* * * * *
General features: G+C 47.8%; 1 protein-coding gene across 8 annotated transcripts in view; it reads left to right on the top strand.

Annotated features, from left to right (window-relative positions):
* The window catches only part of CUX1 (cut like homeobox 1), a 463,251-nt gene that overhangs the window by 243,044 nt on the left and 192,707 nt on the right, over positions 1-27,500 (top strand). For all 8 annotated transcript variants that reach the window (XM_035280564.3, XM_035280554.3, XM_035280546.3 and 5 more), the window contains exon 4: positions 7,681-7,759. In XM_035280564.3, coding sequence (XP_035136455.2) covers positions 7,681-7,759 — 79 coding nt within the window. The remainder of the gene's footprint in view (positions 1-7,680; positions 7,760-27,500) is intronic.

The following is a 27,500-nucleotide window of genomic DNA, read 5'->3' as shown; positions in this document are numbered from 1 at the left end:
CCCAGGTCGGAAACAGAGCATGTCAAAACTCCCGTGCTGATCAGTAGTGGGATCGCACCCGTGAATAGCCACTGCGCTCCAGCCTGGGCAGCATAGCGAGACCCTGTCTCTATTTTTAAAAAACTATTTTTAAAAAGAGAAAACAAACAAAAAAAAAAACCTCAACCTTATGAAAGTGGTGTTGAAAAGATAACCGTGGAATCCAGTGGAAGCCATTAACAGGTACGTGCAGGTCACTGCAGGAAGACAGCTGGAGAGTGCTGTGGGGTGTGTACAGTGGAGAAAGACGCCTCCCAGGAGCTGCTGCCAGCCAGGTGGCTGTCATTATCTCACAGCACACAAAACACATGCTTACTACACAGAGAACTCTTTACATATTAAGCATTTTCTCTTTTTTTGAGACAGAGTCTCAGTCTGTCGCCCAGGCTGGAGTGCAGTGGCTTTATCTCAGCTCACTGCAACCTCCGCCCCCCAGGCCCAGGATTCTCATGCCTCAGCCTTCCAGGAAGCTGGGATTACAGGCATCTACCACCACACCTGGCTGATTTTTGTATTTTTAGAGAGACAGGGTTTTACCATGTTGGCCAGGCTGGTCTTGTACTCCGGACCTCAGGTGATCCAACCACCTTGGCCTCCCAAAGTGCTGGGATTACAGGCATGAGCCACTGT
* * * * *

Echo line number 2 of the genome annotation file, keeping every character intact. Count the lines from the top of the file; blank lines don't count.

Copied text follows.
Annotated features, from left to right (window-relative positions):